SMART LISTS (TYPING), SMART SPEECH (AAC), PHONETIC TYPING (SPELLING), AND RESEARCH ANNOUNCEMENTS
Applied Human Factors, Inc.
P.O. Box 228
Helotes TX 78023
Day Phone: 210 408-0098
Fax: 210 408-0097
Four new products from AHF will be demonstrated and the underlying research support presented. Announcements will be made of other exciting products currently being developed.
Applied Human Factors, Inc. (AHF) conducts research and develops products in the area of assistive technology. In this paper, four such products will be demonstrated and the underlying research support will be presented 1,2. In addition, AHF will announce new research findings and corresponding products under development.
REACH Interface Author™ Version 4. REACH™ is an on-screen keyboard with more than 400 keyboards, an authoring system, built-in augmentative communication and word prediction, and a host of other tools for computer access. The new version of REACH™ has many exciting and innovative features and provides a platform for several exciting new add-ons. The new features to be demonstrated include Associated Dictionaries™ (load a keyboard and start typing – it automatically will only look in those dictionaries that you have associated to that keyboard); ClickAssist™ ("define" your own click by setting how long the switch should be closed to qualify as a click, how long after the click REACH™ should wait before allowing another, whether you want the screen location when the switch was closed or when it was released to be used as the site of the mouse click, etc.); Graduated Main Dictionary™ (choose your vocabulary level from one of four levels ranging from core [7,800 words] to advanced [43,000] words); a greatly enhanced speech augmentation system (120+ dedicated keyboards) with an option to add on the classic Mayer-Johnson™ Picture Communication Symbols™ (all the speech keyboards automatically fill with pictures).
The potential add-ons
available for REACH™ Version 4 include two designed to accelerate typing speed
and reduce work (Smart Keys™ and Smart Lists™ described below) and one targeted
to help persons with spelling disabilities spell more accurately (REACH
Sound-It-Out Phonetic Keyboard™ also described below).
REACH with Smart Keys
Smart Keys™ originally was designed to assist a physically disabled computer type faster and more accurately. When the user types the first letter in a word, Smart Keys searches the dictionary and alters the keyboard to reflect which letters are likely. For example, if the user types the "L" in "lucky," most of the consonant keys are removed leaving only those letters (most of the vowels) that follow "L" in the currently loaded dictionary(ies). In a controlled experiment, a 41% increase in typing rate was found when subjects used scanning input.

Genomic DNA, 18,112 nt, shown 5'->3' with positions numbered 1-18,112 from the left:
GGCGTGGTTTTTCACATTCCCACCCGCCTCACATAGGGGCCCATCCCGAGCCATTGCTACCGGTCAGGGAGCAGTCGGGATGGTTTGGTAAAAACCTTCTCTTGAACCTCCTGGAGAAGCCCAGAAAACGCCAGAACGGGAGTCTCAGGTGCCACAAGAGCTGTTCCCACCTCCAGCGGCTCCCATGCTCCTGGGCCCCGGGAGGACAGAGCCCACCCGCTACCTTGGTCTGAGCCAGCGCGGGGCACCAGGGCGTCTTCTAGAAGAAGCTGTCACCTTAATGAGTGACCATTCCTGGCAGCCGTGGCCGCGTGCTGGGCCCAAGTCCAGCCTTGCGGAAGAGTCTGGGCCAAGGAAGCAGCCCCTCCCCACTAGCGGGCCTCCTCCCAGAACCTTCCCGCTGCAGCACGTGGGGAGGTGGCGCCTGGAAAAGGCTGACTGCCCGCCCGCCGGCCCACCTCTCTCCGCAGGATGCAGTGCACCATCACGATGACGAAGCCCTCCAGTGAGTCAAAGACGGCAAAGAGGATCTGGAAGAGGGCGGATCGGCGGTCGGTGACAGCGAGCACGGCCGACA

research/development, this approach was extended to the learning-disabled
population, resulting in the REACH Sound-It-Out Phonetic Keyboard™.
REACH Sound-It-Out Phonetic Keyboard™ (Patent Pending). Based on Smart Keys™, this product represents an innovative approach to typing in which a user "types" using sounds instead of letters. In the children's phonetic keyboard, each key face has a letter label representative of that sound (e.g., "B" for the "bih" sound) and a picture of an object that begins with that sound (e.g., picture of a bus for the "bih" sound). When the user points at this "B" key, the following recording is played "bih–bus" to prompt the user that this key represents the sound of the letter "B."
As sounds are selected, a list fills with candidate words that phonetically match the sequence already input and Smart Keys™ removes those sounds which do not follow that phonetic pattern. When the user points at any word offered, it is read aloud. To type the word, the user clicks on it. In an experimental evaluation, this novel approach to typing was found to increase spelling accuracy in spelling-disabled children by 150%(n=14) and adults by 122%(n=10).
REACH with Smart Lists™ (Patent Pending)
With Smart Lists™, the
user starts by typing the first letter(s) on a standard on-screen keyboard but is
quickly moved to a set of candidate options presented in list format presented
at the site of the last key selected. For example, if the user selects
"Y," the letter "Y" is typed and the "Y" key then
enlarges to present a list of candidates (Yo..., Ye..., Ya..., and Yield). From
that point on, the user will type the entire word by selecting items from
lists. When scanning, the estimated number of clicks required is reduced by
more than 50% and estimated typing rate ranges from 16% (for 2-letter words), to
72% (for 5-letter words), to 299% (for 12-letter words).
Exciting Research Announcements from AHF. At the 2006 CSUN Conference, AHF will have exciting new announcements about innovative new products currently under development and their underlying research support.
1. Research on REACH, Smart Keys, and Smart Lists was supported by a Small Business Innovation Research Grants (#1 R43 HD37713-01 and #2 R44 HD28864-02) awarded by the National Institute of Child Health and Human Development.
2. Opinions, findings, and conclusions or recommendations expressed are those of the author and do not necessarily reflect the view of the National Institutes of Health.